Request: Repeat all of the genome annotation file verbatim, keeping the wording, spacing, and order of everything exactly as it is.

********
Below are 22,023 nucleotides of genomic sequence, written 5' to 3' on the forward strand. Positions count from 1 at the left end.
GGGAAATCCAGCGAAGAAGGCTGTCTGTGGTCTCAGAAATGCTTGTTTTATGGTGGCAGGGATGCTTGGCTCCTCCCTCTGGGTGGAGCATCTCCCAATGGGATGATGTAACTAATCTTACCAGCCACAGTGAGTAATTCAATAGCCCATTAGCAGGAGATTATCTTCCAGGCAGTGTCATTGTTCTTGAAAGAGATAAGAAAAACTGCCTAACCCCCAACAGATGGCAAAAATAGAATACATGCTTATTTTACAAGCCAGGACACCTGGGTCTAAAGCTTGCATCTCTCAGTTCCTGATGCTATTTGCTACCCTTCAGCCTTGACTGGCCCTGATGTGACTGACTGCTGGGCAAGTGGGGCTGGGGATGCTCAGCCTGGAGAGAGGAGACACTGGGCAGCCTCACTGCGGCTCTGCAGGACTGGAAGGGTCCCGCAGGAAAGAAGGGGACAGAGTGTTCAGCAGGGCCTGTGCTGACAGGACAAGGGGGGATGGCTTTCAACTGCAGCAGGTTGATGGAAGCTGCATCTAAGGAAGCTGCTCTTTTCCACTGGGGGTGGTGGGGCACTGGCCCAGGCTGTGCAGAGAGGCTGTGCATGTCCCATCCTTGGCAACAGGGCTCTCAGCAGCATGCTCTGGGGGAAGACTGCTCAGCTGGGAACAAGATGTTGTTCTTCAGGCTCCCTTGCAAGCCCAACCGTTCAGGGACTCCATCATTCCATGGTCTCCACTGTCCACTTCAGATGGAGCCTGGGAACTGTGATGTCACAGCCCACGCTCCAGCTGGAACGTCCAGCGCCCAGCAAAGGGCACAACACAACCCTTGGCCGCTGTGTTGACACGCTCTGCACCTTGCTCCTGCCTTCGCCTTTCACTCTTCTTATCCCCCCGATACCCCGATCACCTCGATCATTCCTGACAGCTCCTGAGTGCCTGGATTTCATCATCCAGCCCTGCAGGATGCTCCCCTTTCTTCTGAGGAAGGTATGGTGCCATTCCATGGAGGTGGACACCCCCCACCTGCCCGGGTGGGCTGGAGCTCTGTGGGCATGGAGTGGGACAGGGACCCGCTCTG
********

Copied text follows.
Below are 22,023 nucleotides of genomic sequence, written 5' to 3' on the forward strand. Positions count from 1 at the left end.
GGGAAATCCAGCGAAGAAGGCTGTCTGTGGTCTCAGAAATGCTTGTTTTATGGTGGCAGGGATGCTTGGCTCCTCCCTCTGGGTGGAGCATCTCCCAATGGGATGATGTAACTAATCTTACCAGCCACAGTGAGTAATTCAATAGCCCATTAGCAGGAGATTATCTTCCAGGCAGTGTCATTGTTCTTGAAAGAGATAAGAAAAACTGCCTAACCCCCAACAGATGGCAAAAATAGAATACATGCTTATTTTACAAGCCAGGACACCTGGGTCTAAAGCTTGCATCTCTCAGTTCCTGATGCTATTTGCTACCCTTCAGCCTTGACTGGCCCTGATGTGACTGACTGCTGGGCAAGTGGGGCTGGGGATGCTCAGCCTGGAGAGAGGAGACACTGGGCAGCCTCACTGCGGCTCTGCAGGACTGGAAGGGTCCCGCAGGAAAGAAGGGGACAGAGTGTTCAGCAGGGCCTGTGCTGACAGGACAAGGGGGGATGGCTTTCAACTGCAGCAGGTTGATGGAAGCTGCATCTAAGGAAGCTGCTCTTTTCCACTGGGGGTGGTGGGGCACTGGCCCAGGCTGTGCAGAGAGGCTGTGCATGTCCCATCCTTGGCAACAGGGCTCTCAGCAGCATGCTCTGGGGGAAGACTGCTCAGCTGGGAACAAGATGTTGTTCTTCAGGCTCCCTTGCAAGCCCAACCGTTCAGGGACTCCATCATTCCATGGTCTCCACTGTCCACTTCAGATGGAGCCTGGGAACTGTGATGTCACAGCCCACGCTCCAGCTGGAACGTCCAGCGCCCAGCAAAGGGCACAACACAACCCTTGGCCGCTGTGTTGACACGCTCTGCACCTTGCTCCTGCCTTCGCCTTTCACTCTTCTTATCCCCCCGATACCCCGATCACCTCGATCATTCCTGACAGCTCCTGAGTGCCTGGATTTCATCATCCAGCCCTGCAGGATGCTCCCCTTTCTTCTGAGGAAGGTATGGTGCCATTCCATGGAGGTGGACACCCCCCACCTGCCCGGGTGGGCTGGAGCTCTGTGGGCATGGAGTGGGACAGGGACCCGCTCTG